iPhone Beer Applications

The new iPhone App store is open on iTunes now. Perhaps not surprising, at least two beer related applications are already there. One is a sight-gag program called iBeer. Another is from the Carling company called iPint. In theory there is nothing too harmful in such applications, but somehow it does seem presumably only those who already have a high interest in alcohol will download them. However, there is nothing to say that underage won’t be the most likely to find these sort of programs most interesting.

UPDATE: Looks like the iBeer folks also have an iMilk version; a nod to responsibilty. And iBeer... it has a 12+ tag on it.

Keg Registration Paradox

I’m attending the Research Society on Alcoholism conference in Washington, DC right now. It’s always an interesting meeting with some of the top researchers in the field sharing their emerging findings.

I was struck by one little strange finding on a poster by James Fell and his PIRE colleagues (Fell, Fisher, Voas, Blackman, & Tippetts) titled The relationship of 16 underage drinking laws to reductions in underage drinking and driving fatal crashes in the United States. They found some impressive declines (16%) in fatal crashes resulting from a core set of laws restricting sale and possession to those under 21. But one finding puzzled the researchers: keg registration laws correlated with an increase in fatal crashes (12%) among those under 21.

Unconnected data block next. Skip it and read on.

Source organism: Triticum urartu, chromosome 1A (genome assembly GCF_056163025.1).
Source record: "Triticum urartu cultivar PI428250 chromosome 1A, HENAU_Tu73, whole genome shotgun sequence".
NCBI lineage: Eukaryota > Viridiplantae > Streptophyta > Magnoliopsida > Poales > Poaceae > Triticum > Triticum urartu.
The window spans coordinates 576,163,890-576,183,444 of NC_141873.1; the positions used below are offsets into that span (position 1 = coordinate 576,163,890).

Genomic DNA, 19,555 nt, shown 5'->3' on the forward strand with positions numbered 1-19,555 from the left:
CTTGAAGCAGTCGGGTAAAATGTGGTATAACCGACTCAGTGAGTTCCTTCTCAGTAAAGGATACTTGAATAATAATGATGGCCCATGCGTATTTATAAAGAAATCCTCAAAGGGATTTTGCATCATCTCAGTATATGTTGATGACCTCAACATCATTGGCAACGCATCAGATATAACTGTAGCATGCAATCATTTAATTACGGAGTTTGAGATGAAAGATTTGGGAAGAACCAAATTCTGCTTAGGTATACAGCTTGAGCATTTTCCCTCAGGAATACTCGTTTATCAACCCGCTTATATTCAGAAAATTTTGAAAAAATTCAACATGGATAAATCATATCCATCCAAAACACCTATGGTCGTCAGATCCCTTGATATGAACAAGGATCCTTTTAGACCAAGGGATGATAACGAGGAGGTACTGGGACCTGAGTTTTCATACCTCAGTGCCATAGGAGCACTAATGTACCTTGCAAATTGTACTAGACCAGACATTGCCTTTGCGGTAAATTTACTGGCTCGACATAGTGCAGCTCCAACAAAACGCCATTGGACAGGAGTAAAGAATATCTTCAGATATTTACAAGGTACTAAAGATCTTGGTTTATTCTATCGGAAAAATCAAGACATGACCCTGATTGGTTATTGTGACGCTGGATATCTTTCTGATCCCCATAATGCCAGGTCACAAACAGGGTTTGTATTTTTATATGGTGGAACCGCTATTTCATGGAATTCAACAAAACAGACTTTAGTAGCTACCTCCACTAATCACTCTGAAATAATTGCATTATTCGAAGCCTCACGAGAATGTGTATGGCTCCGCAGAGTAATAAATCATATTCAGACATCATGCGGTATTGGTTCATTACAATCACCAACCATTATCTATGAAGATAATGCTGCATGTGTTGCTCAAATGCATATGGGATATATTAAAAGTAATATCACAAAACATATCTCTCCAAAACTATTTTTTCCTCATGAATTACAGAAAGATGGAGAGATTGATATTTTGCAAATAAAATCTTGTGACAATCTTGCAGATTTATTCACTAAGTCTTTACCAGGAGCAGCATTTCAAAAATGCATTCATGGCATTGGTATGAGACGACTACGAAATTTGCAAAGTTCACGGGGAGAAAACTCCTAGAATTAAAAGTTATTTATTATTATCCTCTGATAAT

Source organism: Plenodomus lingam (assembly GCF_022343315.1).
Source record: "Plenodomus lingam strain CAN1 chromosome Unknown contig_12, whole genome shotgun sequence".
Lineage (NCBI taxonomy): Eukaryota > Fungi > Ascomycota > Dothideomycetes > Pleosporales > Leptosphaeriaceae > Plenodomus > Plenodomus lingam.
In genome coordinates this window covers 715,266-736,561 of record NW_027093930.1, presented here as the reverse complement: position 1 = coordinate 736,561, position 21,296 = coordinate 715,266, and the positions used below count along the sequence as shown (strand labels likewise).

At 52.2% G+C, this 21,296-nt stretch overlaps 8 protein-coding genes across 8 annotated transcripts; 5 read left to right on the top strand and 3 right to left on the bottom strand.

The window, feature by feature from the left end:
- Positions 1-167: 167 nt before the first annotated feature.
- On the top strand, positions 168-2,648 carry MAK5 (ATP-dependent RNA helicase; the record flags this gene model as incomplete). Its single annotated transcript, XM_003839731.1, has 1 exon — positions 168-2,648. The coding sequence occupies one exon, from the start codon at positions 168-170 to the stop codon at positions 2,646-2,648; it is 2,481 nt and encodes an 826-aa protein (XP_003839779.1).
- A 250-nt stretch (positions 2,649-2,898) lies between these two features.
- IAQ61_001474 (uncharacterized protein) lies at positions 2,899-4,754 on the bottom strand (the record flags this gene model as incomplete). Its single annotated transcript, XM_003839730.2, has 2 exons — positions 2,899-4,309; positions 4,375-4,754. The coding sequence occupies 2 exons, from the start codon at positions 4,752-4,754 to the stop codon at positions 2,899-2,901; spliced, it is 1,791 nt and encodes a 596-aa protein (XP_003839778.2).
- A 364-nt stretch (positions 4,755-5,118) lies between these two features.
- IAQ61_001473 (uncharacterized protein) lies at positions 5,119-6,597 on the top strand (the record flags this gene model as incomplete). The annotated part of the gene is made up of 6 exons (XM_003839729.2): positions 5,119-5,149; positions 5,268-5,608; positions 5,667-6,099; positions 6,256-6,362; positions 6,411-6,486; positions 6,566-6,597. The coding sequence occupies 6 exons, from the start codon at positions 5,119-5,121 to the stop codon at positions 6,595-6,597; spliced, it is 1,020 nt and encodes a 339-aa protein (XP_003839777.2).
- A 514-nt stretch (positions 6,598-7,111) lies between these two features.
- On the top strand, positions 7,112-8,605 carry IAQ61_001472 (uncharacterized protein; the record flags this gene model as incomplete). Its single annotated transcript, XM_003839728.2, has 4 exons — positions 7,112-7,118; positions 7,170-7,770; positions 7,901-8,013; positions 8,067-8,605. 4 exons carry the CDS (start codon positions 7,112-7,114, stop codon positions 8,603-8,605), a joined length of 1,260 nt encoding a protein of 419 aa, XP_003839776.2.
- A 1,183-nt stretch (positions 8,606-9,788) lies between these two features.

What’s going on? According to Jim Fell, they also found that beer consumption went down for young people in the states with keg registrations. So beer consumption was down, but alcohol-related traffic fatalities went up. Frankly, I was not surprise. There have been a number of studies that have found keg parties result in lower intoxication levels than other forms of alcohol-service parties at colleges; we, along with our PIRE colleagues even published one of them (Clapp, Lange, Min, Shillington, Johnson & Voas, 2003). We found that “Bring Your Own Beverage”, often the opposite of a keg party, resulted in higher levels of consumption.

Perhaps it’s time to acknowledge that kegs of beer are, in fact, a protective form of alcohol service for young people. Of course one can get very drunk at a “kegger.” Of course, a big barrel of beer is worse than one small can of beer. But if young people are intent on drinking, it is better to make them fight through a crowd to get to nasty-cheap beer with low alcohol content than to push them towards taking shots of liquor. Fatal alcohol poisoning is far more likely from distilled forms of alcohol because it is very easy to consume the alcohol faster than it absorbs through the stomach into the blood stream. Beer can be consumed very quickly too, but it takes far more effort to do it over consumption is thus far less likely to occur with beer. If intoxication is lower, than risk of fatal crashes will decline too.

I am in this business to save lives. Keg registration has never been shown to save lives, and now is actually showing the opposite effect. People who promoted it were working with the best intentions and logic, but not empirical evidence. We have to start believing our own data, even when it comes out in a direction we aren’t expecting. I’m now convinced that we should stop demonizing kegs, permit them as we once did, and perhaps begin the shift back to this less potent form of alcohol. It may just save some lives.